The Grace of Distance gets a big thumbs-up from The Midwest Book Review. Here's a highlight:
"Where [Thorburn] excels is in the patient unfolding of story where he lays a platform and then slowly changes those thoughts to extraordinary ideas that shed new light. To read this book is to feel satisfied by language refreshed, sweetly composed with honesty and grace."
Read the full review here.
Thanks to The Adroit Journal for publishing a review of The Grace of Distance. Reviewer Hannah Vanderhart praised my new book for “...what Thorburn’s poetry does best—engage the world with a serious attention and imagination, call into 'that dark glitter,' and listen for a response."
Here's the review.
I've been busy setting up more readings to share The Grace of Distance, including upcoming events in New Jersey, New York and Michigan in the fall and spring.
Please check out the events page for more info. And stay tuned for a few additional readings to come...
The first review is in! Grace Cavalieri includes The Grace of Distance in her Poetry Exemplars for September in The Washington Independent Review of Books.
Here's what she has to say:
"A new book by Thorburn is a pleasure. His familiar voice is a smooth-speaking one which imagines the poem into being with some of the finest lyrics in print. Thorburn takes a moment, explores it, then turns it on its head with a new sensibility."
You can see the review here.
I’m grateful to The Kenyon Review for giving me an opportunity to talk about my new book of poems, The Grace of Distance, and to Kristina Marie Darling for asking such good questions. I especially want to flag my advice for writers—just because for years I’ve thought the key to so much of the writing life is simply: Be Persistent. Be Stubborn.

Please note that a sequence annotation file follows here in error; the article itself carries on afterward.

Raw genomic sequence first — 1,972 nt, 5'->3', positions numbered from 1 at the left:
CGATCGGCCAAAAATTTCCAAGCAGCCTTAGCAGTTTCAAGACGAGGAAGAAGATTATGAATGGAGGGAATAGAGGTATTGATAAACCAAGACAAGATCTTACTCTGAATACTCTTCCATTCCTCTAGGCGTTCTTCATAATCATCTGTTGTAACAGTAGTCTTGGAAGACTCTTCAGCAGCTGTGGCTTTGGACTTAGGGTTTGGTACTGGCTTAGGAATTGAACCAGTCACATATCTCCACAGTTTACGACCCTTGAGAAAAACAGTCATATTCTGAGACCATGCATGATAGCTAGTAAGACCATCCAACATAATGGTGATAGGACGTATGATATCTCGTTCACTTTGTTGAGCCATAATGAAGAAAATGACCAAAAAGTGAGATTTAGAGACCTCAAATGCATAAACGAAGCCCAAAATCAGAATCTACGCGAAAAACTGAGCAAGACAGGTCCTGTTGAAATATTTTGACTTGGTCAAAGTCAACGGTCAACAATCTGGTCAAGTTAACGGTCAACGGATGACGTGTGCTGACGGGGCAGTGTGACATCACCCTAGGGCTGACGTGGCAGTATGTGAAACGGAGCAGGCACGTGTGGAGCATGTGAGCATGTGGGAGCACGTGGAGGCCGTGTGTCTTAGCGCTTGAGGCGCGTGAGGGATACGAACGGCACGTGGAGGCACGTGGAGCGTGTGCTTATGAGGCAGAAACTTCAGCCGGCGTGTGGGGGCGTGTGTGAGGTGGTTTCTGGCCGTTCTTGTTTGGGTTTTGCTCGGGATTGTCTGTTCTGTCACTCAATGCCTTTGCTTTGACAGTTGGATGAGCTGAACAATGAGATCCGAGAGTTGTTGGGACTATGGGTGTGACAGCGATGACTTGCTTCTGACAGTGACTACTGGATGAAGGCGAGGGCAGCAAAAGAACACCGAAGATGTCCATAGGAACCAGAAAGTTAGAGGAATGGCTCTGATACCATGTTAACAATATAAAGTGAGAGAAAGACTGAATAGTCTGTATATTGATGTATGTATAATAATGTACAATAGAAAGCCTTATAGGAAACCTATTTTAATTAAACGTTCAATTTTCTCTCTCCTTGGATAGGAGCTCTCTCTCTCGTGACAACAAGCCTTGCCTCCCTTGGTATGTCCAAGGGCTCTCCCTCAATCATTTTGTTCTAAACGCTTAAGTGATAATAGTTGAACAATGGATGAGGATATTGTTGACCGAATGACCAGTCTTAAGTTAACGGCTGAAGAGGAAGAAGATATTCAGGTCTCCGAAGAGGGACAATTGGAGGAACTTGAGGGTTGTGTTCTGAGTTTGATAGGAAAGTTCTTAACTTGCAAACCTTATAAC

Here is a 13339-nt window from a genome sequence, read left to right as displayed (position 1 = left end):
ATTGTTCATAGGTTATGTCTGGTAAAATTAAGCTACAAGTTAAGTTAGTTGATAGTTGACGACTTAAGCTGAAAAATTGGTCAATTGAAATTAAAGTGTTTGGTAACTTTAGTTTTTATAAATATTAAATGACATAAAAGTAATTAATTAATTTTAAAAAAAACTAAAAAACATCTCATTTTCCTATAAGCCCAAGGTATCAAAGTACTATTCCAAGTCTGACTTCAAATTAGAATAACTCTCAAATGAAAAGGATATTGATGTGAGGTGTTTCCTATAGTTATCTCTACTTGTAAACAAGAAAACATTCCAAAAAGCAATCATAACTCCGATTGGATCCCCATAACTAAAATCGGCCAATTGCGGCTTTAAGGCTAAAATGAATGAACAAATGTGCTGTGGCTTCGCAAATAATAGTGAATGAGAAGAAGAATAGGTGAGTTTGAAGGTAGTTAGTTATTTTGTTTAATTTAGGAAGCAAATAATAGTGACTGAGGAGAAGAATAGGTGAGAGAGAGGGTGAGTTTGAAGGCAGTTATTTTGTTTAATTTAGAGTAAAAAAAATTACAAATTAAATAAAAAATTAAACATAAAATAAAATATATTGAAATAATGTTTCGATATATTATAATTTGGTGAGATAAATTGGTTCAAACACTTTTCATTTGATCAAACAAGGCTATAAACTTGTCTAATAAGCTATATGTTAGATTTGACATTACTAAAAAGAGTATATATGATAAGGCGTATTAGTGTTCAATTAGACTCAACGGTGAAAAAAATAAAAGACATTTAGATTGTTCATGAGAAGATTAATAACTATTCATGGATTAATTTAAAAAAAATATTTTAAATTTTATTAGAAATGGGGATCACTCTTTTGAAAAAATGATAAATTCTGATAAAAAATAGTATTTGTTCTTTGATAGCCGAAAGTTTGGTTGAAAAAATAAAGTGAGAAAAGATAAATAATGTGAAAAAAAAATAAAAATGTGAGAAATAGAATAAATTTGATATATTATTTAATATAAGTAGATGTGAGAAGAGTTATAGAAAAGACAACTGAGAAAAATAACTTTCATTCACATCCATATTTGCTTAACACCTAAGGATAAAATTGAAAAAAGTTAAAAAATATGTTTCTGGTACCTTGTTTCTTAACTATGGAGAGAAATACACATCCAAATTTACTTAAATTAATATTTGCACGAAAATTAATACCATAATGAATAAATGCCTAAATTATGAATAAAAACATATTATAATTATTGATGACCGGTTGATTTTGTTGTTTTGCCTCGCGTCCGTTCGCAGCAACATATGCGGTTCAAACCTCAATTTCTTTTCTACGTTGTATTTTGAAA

So please read the whole interview—and better yet, please read the book! But also please take some heart, as needed, from this:
I think it’s easy, especially when you’re starting out, to get discouraged or feel like your writing isn’t finding a place “out there” in the world of journals and book publishers. I’ve felt that way plenty of times. My best advice is… be stubborn and determined. Believe in your work—and keep sending your best work out to journals you read and admire, or to publishers whose books and chapbooks you enjoy. Just keep putting your work out there. There are so many writers trying to get published. It can take time for even the best work to find a good home.
Thanks to Heavy Feather Review for the chance to talk poetry with J.G. McClure. Our “collaborative conversation”—a sort of double-interview—was a fun opportunity to talk about putting together poetry books—in my case, The Grace of Distance, and in his, The Fire Lit and Nearing, his debut collection.
I hope you’ll check out the conversation here.
Thanks so much to the editors of The Midnight Oil for taking two poems--"The Last Train" and "Where She Went"--for their upcoming issue.
You can read the summer issue here.
Read Poetry includes The Grace of Distance among its top poetry new releases for August!
If you haven't picked up a copy already, I hope you'll follow their good advice and take a look.
Thanks so much to the editors of Verse Daily for featuring "The Stag" as today's poem. And thank you to editor Rhett Iseman Trull for first publishing this poem in Cave Wall.
This poem is from a new manuscript I've been working on - a sequence of poems that detail the experiences of a teenage boy in a time of war and just after.
I'm excited to have a new poem online at The McNeese Review. "Someone He Loved" is part of the new book manuscript I've been working on about a teenage boy's experiences in a time of war, just before and just after. This poem focuses on the boy's Uncle Albert.